Hayes (Kent) History

Hayes (Kent) History


The 1920s and 1930s were pivotal in the growth of Hayes. ‘The village is changing and I

don’t like it very much’, was the comment in a local newspaper as some of the mansions

were bought and pulled down by developers eager to seize the opportunity to provide

more homes for the many people who wanted a new life in the country. Hayes offered

an ideal opportunity. The 1921 Hayes Census recorded 1,010 people in 222 houses. By

1931 the number of houses had more than doubled to 452 and the population had

grown to 1678. Expansion continued and by 1939 the population had reached 6,500.

The main General Store run by Edwin Tidbury and most of the existing shops in 1919,

described in the Autumn HKVA Review, adapted and survived. However, the little shop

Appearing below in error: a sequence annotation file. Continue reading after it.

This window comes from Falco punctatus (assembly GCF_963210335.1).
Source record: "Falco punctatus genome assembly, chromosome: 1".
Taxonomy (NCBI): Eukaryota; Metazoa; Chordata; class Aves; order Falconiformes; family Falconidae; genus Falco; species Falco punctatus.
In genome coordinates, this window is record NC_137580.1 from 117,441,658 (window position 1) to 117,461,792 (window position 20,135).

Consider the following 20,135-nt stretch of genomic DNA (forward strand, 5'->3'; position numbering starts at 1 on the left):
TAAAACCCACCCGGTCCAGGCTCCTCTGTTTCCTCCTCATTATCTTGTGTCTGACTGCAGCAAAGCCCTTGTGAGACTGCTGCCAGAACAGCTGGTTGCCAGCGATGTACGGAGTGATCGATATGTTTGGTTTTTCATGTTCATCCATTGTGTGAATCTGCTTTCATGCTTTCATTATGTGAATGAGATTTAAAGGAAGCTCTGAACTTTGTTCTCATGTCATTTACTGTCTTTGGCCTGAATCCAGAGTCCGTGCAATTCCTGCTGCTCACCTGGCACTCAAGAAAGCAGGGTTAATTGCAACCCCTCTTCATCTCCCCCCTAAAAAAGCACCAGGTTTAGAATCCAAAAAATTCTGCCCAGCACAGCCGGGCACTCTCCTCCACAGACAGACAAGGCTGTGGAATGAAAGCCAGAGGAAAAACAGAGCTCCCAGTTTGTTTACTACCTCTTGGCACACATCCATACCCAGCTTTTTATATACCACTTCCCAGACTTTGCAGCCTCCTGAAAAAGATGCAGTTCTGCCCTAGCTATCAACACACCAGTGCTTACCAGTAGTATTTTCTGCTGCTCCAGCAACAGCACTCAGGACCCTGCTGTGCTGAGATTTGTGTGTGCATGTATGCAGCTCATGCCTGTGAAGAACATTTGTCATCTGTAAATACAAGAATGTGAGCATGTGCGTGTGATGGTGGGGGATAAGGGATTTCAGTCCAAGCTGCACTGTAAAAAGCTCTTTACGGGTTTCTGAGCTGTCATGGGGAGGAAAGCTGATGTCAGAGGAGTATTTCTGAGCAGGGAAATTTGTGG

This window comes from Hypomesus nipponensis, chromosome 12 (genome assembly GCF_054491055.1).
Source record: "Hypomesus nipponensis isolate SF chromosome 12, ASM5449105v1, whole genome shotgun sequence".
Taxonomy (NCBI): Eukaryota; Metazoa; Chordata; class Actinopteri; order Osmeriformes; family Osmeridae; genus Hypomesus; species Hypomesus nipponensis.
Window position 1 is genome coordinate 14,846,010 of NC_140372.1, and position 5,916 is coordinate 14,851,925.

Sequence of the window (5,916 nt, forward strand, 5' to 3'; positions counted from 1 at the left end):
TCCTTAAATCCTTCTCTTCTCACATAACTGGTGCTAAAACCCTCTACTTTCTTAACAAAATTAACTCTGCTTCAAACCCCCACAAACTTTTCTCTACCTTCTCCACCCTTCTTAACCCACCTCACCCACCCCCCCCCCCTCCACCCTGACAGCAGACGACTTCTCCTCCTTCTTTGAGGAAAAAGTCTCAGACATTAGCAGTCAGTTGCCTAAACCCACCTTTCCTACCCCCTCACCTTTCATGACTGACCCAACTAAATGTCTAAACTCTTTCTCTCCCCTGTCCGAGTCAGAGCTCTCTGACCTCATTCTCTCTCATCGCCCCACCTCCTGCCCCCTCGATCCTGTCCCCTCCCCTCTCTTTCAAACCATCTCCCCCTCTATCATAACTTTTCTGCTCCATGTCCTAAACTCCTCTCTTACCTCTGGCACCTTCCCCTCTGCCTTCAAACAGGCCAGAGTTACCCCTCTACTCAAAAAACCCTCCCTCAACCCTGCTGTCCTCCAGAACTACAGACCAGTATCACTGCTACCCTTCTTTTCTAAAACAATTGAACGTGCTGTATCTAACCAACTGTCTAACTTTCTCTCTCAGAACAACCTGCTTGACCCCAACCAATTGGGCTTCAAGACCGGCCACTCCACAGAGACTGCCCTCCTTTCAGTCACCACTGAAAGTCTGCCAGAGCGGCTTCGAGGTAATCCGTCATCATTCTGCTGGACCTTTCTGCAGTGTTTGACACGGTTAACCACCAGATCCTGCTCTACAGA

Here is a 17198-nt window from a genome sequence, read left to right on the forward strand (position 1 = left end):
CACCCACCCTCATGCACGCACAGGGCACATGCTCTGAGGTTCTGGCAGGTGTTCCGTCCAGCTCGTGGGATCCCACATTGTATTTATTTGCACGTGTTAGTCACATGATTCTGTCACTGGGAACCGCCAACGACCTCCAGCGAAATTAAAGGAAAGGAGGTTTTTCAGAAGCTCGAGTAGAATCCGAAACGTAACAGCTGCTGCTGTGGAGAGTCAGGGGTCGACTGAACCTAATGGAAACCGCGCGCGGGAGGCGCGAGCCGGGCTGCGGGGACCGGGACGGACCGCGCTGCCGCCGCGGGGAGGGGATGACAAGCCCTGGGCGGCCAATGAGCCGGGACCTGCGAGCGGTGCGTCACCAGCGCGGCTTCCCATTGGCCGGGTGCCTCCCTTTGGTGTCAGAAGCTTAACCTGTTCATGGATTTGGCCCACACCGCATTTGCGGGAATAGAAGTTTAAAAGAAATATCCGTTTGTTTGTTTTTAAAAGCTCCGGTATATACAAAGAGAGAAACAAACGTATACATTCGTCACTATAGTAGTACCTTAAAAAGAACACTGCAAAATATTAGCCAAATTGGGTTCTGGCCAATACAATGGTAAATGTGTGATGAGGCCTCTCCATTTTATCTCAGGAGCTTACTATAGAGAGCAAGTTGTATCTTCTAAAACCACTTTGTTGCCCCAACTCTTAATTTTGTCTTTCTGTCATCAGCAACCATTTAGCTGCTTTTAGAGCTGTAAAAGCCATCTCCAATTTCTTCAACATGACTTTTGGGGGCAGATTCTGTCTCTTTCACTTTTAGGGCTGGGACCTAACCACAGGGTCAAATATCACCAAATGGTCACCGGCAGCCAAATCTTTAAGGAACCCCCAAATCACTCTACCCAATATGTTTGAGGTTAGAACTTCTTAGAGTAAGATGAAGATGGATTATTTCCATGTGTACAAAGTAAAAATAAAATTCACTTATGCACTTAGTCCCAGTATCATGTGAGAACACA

opposite the school was pulled down when the road was widened in 1935 to cope with

the increased traffic. Elinor Harrold in her ’Hayes Remembered’ recalled the shop with

its front and back doors and the shopkeeper Mrs Russell who wore a sack round her

shoulders, collected firewood and stacked it in her front garden, ‘tied up into ½d bundles

to be sold for lighting the fires and lighting the [washing] copper on Monday morning’ .In

the front of the shop she sold haberdashery and underwear and in the back tobacco,

sweets and soft drinks. Christiana Harrod remembered the liquorice sticks and rolls with

a purple or pink sweet in the centre and the sherbet dabs that were four for a farthing.

She also recalled when her second cousin Amy Pearce decided to turn her sitting room

at Glebe View, which adjoined the Post Office, into a place to sell cakes bread, sweets,

cigarettes and later ice cream. A bay window was installed in 1931. Elinor Harrold wrote

that the cakes were delivered every morning by Ackermans of Bromley.